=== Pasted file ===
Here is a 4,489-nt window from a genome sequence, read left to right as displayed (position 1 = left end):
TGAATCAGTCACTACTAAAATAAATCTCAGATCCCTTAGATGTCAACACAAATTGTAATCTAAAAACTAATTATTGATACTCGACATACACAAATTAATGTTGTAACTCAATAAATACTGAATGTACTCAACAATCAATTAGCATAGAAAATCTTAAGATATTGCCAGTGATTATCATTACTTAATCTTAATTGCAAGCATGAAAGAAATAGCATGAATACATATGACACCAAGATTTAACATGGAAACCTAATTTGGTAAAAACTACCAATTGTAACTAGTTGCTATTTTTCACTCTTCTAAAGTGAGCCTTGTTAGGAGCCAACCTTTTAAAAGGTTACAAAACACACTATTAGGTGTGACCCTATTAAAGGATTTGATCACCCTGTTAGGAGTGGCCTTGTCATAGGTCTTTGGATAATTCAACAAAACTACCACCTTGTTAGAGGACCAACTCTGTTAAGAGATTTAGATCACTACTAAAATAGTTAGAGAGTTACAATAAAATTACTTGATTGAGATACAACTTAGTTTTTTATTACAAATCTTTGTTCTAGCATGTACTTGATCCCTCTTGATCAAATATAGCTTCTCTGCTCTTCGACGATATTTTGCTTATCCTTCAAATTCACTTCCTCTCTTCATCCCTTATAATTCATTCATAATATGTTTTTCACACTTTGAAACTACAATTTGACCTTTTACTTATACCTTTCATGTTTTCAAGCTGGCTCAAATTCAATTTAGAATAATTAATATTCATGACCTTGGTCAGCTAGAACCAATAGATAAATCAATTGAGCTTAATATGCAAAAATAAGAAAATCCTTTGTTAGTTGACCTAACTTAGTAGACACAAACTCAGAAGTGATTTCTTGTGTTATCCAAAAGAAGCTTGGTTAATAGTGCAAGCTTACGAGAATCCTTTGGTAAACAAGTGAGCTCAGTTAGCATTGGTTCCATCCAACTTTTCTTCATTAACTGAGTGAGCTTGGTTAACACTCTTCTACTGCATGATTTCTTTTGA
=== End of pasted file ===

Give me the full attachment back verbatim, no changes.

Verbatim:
Here is a 4,489-nt window from a genome sequence, read left to right as displayed (position 1 = left end):
TGAATCAGTCACTACTAAAATAAATCTCAGATCCCTTAGATGTCAACACAAATTGTAATCTAAAAACTAATTATTGATACTCGACATACACAAATTAATGTTGTAACTCAATAAATACTGAATGTACTCAACAATCAATTAGCATAGAAAATCTTAAGATATTGCCAGTGATTATCATTACTTAATCTTAATTGCAAGCATGAAAGAAATAGCATGAATACATATGACACCAAGATTTAACATGGAAACCTAATTTGGTAAAAACTACCAATTGTAACTAGTTGCTATTTTTCACTCTTCTAAAGTGAGCCTTGTTAGGAGCCAACCTTTTAAAAGGTTACAAAACACACTATTAGGTGTGACCCTATTAAAGGATTTGATCACCCTGTTAGGAGTGGCCTTGTCATAGGTCTTTGGATAATTCAACAAAACTACCACCTTGTTAGAGGACCAACTCTGTTAAGAGATTTAGATCACTACTAAAATAGTTAGAGAGTTACAATAAAATTACTTGATTGAGATACAACTTAGTTTTTTATTACAAATCTTTGTTCTAGCATGTACTTGATCCCTCTTGATCAAATATAGCTTCTCTGCTCTTCGACGATATTTTGCTTATCCTTCAAATTCACTTCCTCTCTTCATCCCTTATAATTCATTCATAATATGTTTTTCACACTTTGAAACTACAATTTGACCTTTTACTTATACCTTTCATGTTTTCAAGCTGGCTCAAATTCAATTTAGAATAATTAATATTCATGACCTTGGTCAGCTAGAACCAATAGATAAATCAATTGAGCTTAATATGCAAAAATAAGAAAATCCTTTGTTAGTTGACCTAACTTAGTAGACACAAACTCAGAAGTGATTTCTTGTGTTATCCAAAAGAAGCTTGGTTAATAGTGCAAGCTTACGAGAATCCTTTGGTAAACAAGTGAGCTCAGTTAGCATTGGTTCCATCCAACTTTTCTTCATTAACTGAGTGAGCTTGGTTAACACTCTTCTACTGCATGATTTCTTTTGA